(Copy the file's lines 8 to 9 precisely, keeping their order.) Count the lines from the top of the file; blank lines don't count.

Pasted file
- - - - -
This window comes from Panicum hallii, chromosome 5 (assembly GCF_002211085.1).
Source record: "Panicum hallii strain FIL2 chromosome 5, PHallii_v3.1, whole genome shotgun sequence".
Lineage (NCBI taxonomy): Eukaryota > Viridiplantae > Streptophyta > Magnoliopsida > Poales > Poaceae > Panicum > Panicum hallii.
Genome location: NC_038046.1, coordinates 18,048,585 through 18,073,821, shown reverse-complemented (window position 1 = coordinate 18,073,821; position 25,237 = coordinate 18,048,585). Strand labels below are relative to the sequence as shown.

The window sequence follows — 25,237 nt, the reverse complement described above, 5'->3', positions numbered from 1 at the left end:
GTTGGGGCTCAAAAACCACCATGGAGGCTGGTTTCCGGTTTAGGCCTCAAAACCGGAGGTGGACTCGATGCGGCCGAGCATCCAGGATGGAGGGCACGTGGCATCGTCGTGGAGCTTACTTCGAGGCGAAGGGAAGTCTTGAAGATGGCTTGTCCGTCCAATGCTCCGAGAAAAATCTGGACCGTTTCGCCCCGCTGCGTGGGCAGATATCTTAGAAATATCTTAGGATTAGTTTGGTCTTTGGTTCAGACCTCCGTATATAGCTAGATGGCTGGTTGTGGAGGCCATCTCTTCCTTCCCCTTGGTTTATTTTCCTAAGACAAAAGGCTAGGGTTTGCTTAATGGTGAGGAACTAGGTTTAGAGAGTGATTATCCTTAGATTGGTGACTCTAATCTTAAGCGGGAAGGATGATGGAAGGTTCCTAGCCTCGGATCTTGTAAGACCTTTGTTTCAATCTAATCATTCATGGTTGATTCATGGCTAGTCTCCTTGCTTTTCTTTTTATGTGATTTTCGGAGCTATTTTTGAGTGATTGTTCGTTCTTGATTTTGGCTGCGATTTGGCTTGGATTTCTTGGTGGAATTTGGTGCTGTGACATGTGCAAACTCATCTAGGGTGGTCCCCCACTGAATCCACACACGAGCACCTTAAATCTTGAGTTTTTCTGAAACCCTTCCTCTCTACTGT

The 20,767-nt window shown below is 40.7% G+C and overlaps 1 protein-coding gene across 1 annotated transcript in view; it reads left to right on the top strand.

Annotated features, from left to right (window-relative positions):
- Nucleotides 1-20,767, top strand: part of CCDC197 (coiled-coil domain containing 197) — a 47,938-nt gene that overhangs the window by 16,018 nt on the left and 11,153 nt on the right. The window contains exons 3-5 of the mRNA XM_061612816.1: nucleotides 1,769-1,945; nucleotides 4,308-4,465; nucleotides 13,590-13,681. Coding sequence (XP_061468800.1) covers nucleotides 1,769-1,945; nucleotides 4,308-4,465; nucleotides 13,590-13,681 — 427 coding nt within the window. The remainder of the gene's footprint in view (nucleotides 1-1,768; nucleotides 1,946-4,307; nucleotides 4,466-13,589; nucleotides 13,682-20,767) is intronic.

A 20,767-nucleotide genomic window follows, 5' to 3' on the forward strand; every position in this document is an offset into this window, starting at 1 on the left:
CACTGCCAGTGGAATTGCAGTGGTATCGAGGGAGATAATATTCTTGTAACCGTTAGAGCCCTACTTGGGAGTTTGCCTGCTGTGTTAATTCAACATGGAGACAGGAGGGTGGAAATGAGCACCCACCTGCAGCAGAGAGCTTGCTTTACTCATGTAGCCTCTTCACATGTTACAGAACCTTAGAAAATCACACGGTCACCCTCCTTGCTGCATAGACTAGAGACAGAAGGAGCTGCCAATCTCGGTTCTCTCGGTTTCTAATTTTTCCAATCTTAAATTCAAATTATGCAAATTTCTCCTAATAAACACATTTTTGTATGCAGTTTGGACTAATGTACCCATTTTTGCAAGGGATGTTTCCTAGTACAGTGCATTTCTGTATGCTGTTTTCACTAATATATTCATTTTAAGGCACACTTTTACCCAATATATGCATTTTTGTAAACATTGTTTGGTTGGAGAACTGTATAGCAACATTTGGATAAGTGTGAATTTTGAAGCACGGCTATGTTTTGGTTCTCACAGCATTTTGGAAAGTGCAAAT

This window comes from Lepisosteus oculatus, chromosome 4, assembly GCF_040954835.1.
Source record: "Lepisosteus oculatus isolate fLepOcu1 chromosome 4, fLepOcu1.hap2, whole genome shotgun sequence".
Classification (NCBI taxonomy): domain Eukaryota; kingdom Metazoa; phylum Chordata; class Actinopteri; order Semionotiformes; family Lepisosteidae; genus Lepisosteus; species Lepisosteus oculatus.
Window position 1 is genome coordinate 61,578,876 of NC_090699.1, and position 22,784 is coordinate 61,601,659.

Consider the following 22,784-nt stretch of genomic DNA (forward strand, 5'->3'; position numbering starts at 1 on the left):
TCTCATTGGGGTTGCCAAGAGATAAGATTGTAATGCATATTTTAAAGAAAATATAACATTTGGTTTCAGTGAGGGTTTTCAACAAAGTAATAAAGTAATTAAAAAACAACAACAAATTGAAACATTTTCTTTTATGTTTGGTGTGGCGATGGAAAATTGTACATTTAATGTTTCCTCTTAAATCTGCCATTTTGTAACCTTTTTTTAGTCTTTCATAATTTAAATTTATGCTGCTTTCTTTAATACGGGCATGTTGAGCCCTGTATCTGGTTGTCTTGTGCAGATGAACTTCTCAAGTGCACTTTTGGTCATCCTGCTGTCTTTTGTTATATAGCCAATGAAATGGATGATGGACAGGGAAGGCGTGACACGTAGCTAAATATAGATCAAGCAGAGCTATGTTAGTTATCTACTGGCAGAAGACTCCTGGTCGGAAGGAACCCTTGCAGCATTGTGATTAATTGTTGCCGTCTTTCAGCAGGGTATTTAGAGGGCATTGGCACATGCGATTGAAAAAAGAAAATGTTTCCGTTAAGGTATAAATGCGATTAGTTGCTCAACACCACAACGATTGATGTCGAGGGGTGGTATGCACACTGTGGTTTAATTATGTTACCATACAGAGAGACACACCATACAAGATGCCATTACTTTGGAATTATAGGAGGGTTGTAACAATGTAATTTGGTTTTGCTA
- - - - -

Annotated features, from left to right (window-relative positions):
- Nucleotides 1-20,767, top strand: part of CCDC197 (coiled-coil domain containing 197) — a 47,938-nt gene that overhangs the window by 16,018 nt on the left and 11,153 nt on the right. The window contains exons 3-5 of the mRNA XM_061612816.1: nucleotides 1,769-1,945; nucleotides 4,308-4,465; nucleotides 13,590-13,681. Coding sequence (XP_061468800.1) covers nucleotides 1,769-1,945; nucleotides 4,308-4,465; nucleotides 13,590-13,681 — 427 coding nt within the window. The remainder of the gene's footprint in view (nucleotides 1-1,768; nucleotides 1,946-4,307; nucleotides 4,466-13,589; nucleotides 13,682-20,767) is intronic.